_smooth_talker_ t1_j7w3tin wrote

Did you just refute this research with an anecdote about a conversation with hungry seniors and a venn diagram in a Wikipedia article?


alpacasb4llamas t1_j7wce30 wrote

At least that's more evidence than most politicians use to form major policies


JaelPendragon t1_j7wfa9o wrote

Personal anecdotes have no value


[deleted] t1_j7wzgc3 wrote



JaelPendragon t1_j7x3pk3 wrote

I feel better when I'm slightly hungry, there you go with another pointless personal anecdote. Bring data or shut up


[deleted] t1_j7x4n05 wrote



JaelPendragon t1_j7x9eqs wrote

Irrelevant whether I'm in the minority or not (and congrats for failing to read and understand my pointless personal anecdote claim, where I mention being slightly hungry but whatever), it is still a personal anecdote which has no value. Just like yours. Go educate yourself about how science works


radischen2 t1_j7w6q3e wrote

The developed world is suffering from severe overeating. So seeing that calorie restriction can actually have beneficial effects on top of losing fat is great to hear isn't it, why would you want less of that?


MushroomNovaCat t1_j7w9959 wrote

Because the diets of the participants were not analyzed, only a caloric deficit was tracked, and the results therefore can't be used to claim that sustained caloric restriction itself is a necessary predictor of better health outcomes. Someone eating an appropriate amount of calories from a good diet might have the same or better health than someone eating an unhealthy calorie restricted Western diet. In other words, it's not necessary to eat less calories than recommended to be healthy, calorie restriction is not practiced in areas known for health and longevity. There are various factors that go into good health and a long life that have been identified in blue zones but calorie restriction is not one of them.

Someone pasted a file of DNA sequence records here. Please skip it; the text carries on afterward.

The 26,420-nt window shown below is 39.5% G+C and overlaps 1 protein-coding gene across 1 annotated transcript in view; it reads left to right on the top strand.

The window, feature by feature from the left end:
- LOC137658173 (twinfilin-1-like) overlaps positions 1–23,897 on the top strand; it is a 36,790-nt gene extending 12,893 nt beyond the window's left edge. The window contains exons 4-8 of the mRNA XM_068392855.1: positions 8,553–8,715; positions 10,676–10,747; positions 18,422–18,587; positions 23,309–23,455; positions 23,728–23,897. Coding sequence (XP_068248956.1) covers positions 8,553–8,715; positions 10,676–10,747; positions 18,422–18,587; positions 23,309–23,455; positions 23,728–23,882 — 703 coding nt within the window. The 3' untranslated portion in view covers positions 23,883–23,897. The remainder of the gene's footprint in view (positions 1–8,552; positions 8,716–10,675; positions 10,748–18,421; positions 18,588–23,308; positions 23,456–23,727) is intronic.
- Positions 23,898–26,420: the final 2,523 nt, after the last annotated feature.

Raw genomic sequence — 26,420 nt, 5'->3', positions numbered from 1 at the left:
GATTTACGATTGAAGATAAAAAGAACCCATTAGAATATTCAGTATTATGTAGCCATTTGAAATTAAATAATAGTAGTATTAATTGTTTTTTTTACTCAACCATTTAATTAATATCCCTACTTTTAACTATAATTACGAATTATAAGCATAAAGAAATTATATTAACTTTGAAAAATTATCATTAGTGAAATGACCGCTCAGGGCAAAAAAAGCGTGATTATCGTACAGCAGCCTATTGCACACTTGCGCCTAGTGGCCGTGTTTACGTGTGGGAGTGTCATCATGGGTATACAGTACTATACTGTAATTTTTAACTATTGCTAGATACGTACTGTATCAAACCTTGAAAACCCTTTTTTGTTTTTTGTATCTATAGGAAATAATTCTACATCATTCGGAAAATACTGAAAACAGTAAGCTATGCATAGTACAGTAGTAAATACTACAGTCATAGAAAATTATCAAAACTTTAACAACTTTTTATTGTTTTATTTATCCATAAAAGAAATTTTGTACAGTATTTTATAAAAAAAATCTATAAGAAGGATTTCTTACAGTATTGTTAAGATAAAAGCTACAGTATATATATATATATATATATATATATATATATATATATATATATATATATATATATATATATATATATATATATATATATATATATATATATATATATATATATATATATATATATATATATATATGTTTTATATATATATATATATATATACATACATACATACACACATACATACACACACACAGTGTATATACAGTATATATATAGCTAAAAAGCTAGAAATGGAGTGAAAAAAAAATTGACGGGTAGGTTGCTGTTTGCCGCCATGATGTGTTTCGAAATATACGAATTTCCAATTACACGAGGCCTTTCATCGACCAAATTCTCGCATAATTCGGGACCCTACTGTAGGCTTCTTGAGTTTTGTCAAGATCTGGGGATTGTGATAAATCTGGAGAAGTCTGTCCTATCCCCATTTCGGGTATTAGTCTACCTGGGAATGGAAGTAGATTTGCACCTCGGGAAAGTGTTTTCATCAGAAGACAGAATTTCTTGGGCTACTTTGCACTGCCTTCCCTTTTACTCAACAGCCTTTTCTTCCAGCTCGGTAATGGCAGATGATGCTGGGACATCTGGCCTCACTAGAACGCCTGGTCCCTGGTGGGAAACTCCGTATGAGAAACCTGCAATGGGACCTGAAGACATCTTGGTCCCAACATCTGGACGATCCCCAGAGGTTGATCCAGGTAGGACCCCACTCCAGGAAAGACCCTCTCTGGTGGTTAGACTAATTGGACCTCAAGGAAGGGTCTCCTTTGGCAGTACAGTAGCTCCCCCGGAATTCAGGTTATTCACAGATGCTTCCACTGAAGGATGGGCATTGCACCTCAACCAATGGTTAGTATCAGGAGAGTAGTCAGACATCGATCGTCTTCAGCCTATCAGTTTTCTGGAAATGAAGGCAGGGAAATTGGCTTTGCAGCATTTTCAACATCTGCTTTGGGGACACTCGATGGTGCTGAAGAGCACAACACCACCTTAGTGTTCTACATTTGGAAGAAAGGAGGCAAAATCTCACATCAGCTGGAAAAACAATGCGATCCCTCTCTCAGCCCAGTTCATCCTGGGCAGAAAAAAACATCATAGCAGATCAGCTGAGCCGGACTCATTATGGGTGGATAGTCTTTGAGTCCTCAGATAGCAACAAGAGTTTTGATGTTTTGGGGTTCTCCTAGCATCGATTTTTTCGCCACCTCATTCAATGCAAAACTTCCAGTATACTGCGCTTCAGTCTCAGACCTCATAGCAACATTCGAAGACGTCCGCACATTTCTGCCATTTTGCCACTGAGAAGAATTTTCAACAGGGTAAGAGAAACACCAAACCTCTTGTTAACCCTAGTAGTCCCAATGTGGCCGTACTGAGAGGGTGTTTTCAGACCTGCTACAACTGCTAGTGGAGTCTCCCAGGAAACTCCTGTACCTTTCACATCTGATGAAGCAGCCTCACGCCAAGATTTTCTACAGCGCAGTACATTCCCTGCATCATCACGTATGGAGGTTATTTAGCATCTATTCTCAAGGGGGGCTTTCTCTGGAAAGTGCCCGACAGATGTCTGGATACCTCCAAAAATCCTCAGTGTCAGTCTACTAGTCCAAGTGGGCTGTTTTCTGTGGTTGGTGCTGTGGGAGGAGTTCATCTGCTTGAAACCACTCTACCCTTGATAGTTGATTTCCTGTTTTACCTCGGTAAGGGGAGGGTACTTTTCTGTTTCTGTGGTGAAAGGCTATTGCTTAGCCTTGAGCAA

radischen2 t1_j7wefor wrote

What does healthy or unhealthy mean in this regard? The researchers made sure that the participants were a randomized group of people in a CR and with all of their nutrients met. So that points to a really strong association between CR and this slowing in aging. Thats all this study was saying really. Of course there are various factors that go into good health and now we have potentially found an additional factor, which is why I'm suprised by your opposition to it.


MushroomNovaCat t1_j7x4cjp wrote

A healthy diet is one which contains a low amount of animal products and highly processed foods along with a good amount of fiber. In recent years we have become aware of the effects of highly processed foods in our gut microbiome and how chronic diseases are linked to inflammation caused by poor diets.

Calories being equal, a serving of plainly cooked farro is healthier than a serving of white bread in the same manner that a serving of grapes is healthier than a serving of wine, etc. because of the inflammatory effects and associated chronic diseases linked to highly processed foods.

We have known for a while that calorie restriction works, we don't know why it works, there are various competing theories. People do not like to be hungry, it affects their mood and their cognitive abilities. The point of my comment was to stress that it may not be necessary to restrict calories in order to promote health, that link has not been definitively established because the cause for improved health and longevity through caloric restriction has not been determined.


dreamlike_poo t1_j7wd5qf wrote

The scientific community has known for decades that calorie restriction increases longevity in mammals, but the exact mechanisms weren't well understood. It seems like we might be narrowing down the way it works.


MushroomNovaCat t1_j7x2276 wrote

Yes, we know caloric restriction works, my point wasn't to point out that it doesn't work, my point was to point out that we don't know that it leads to better health because of the lower caloric intake or because of other associated factors as was profusely discussed in the study you linked.

Your second link discussed research suggesting that when we eat is important as well, which we have also known for a while, but this has nothing to do with determining the reason why caloric restriction leads to better health and longevity. We still don't know if it's the associated factors that are responsible rather than the lower intake of calories itself.